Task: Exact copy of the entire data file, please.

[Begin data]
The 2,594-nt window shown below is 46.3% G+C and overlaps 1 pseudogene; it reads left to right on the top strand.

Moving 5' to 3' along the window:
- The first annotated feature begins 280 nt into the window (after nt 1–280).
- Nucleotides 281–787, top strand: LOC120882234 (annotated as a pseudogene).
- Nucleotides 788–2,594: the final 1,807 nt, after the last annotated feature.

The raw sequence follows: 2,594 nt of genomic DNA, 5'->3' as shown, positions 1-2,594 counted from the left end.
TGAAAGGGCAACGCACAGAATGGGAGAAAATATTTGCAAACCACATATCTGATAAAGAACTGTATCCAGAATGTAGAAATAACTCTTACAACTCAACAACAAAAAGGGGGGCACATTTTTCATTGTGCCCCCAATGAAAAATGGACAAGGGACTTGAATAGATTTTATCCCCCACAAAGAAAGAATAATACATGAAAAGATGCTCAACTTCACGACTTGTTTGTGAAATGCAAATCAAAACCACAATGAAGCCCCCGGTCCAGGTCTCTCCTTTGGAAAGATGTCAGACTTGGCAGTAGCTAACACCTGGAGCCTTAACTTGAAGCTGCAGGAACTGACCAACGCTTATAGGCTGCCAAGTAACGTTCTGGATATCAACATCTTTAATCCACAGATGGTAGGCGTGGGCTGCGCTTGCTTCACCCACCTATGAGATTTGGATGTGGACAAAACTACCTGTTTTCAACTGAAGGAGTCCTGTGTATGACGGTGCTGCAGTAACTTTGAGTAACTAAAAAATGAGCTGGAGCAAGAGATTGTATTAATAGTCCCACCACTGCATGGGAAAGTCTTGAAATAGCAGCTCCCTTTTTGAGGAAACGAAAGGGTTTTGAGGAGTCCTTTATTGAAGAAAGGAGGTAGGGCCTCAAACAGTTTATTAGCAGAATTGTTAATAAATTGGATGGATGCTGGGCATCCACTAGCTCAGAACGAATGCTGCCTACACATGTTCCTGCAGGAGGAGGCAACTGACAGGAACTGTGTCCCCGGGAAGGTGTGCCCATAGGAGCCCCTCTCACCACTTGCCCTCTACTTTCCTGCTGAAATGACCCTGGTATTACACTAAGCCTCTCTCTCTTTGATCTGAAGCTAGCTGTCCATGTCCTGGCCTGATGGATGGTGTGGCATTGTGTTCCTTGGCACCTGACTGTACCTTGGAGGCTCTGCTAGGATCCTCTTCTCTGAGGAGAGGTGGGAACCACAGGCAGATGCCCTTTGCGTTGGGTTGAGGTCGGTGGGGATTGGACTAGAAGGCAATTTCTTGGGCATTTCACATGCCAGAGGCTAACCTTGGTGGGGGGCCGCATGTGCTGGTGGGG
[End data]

The 2,594-nt window shown below is 46.3% G+C and overlaps 1 pseudogene; it reads left to right on the top strand.

Moving 5' to 3' along the window:
- The first annotated feature begins 280 nt into the window (after nt 1–280).
- Nucleotides 281–787, top strand: LOC120882234 (annotated as a pseudogene).
- Nucleotides 788–2,594: the final 1,807 nt, after the last annotated feature.

The raw sequence follows: 2,594 nt of genomic DNA, 5'->3' as shown, positions 1-2,594 counted from the left end.
TGAAAGGGCAACGCACAGAATGGGAGAAAATATTTGCAAACCACATATCTGATAAAGAACTGTATCCAGAATGTAGAAATAACTCTTACAACTCAACAACAAAAAGGGGGGCACATTTTTCATTGTGCCCCCAATGAAAAATGGACAAGGGACTTGAATAGATTTTATCCCCCACAAAGAAAGAATAATACATGAAAAGATGCTCAACTTCACGACTTGTTTGTGAAATGCAAATCAAAACCACAATGAAGCCCCCGGTCCAGGTCTCTCCTTTGGAAAGATGTCAGACTTGGCAGTAGCTAACACCTGGAGCCTTAACTTGAAGCTGCAGGAACTGACCAACGCTTATAGGCTGCCAAGTAACGTTCTGGATATCAACATCTTTAATCCACAGATGGTAGGCGTGGGCTGCGCTTGCTTCACCCACCTATGAGATTTGGATGTGGACAAAACTACCTGTTTTCAACTGAAGGAGTCCTGTGTATGACGGTGCTGCAGTAACTTTGAGTAACTAAAAAATGAGCTGGAGCAAGAGATTGTATTAATAGTCCCACCACTGCATGGGAAAGTCTTGAAATAGCAGCTCCCTTTTTGAGGAAACGAAAGGGTTTTGAGGAGTCCTTTATTGAAGAAAGGAGGTAGGGCCTCAAACAGTTTATTAGCAGAATTGTTAATAAATTGGATGGATGCTGGGCATCCACTAGCTCAGAACGAATGCTGCCTACACATGTTCCTGCAGGAGGAGGCAACTGACAGGAACTGTGTCCCCGGGAAGGTGTGCCCATAGGAGCCCCTCTCACCACTTGCCCTCTACTTTCCTGCTGAAATGACCCTGGTATTACACTAAGCCTCTCTCTCTTTGATCTGAAGCTAGCTGTCCATGTCCTGGCCTGATGGATGGTGTGGCATTGTGTTCCTTGGCACCTGACTGTACCTTGGAGGCTCTGCTAGGATCCTCTTCTCTGAGGAGAGGTGGGAACCACAGGCAGATGCCCTTTGCGTTGGGTTGAGGTCGGTGGGGATTGGACTAGAAGGCAATTTCTTGGGCATTTCACATGCCAGAGGCTAACCTTGGTGGGGGGCCGCATGTGCTGGTGGGG